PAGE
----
The time-based psycho-bombs are fissions of utter empathetic lack, ruptures of detached psychologies. Because our fleshy, sensitive corpus is over stimulated, temporeally and attentively impoverished the result is psychopathy, an intensely suffering psyche that is treated with a slew of Serotonin Reuptake Inhibitors or stimulants such as Ritalin that address attentive illness. But this epidemic of medication is not the only story. My suggestion here is that there are two types of psychopath, a suffering Berardian psychopath, and a more clinical and culturally stigmatized ‘psychopath’ – a psychopath that must be understood from the British and American usage of the term. Thus, there is the Berardian psychopathology of the suffering - an etymologically literal concept, a suffering psyche -  and also the psychopath of the few who happen, through a fluke of neurological, genetic and environmental conditions, to be best suited to the environment of stimuli excess. It is this latter type of psychopath, the psychopath I am most interested in, that are almost immune or best conditioned to cope and thrive within the cognitive and attentive climate that Berardi so wonderfully illustrates as a crucial mechanism of late capitalism.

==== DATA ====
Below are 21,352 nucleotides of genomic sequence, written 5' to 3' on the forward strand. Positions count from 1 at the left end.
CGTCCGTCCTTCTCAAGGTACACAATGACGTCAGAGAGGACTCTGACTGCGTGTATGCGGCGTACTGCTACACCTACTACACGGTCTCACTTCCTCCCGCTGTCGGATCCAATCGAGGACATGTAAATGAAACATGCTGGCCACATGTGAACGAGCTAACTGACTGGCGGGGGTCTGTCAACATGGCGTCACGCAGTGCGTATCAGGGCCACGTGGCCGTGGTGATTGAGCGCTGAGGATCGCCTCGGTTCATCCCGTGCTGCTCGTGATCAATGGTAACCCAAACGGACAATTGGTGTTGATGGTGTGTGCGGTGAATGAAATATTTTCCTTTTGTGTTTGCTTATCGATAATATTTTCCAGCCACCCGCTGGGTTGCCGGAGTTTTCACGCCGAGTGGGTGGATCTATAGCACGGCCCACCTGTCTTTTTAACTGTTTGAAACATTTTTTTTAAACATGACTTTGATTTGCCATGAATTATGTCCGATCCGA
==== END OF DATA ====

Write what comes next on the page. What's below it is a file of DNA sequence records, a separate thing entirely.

This distinction needs to be approached with care, there are many subtle similarities and that ought to be taken into account. I state this now because, as I shall shortly show, the suffering Berardian Psychopathy, and the more traditional psychopathy that in clinical terms shows lack of reaction to aural, visual and tactile stimuli (and in cultural terms is associated with violence, dominance and crime), are in a sense poles of manifestation of the same condition.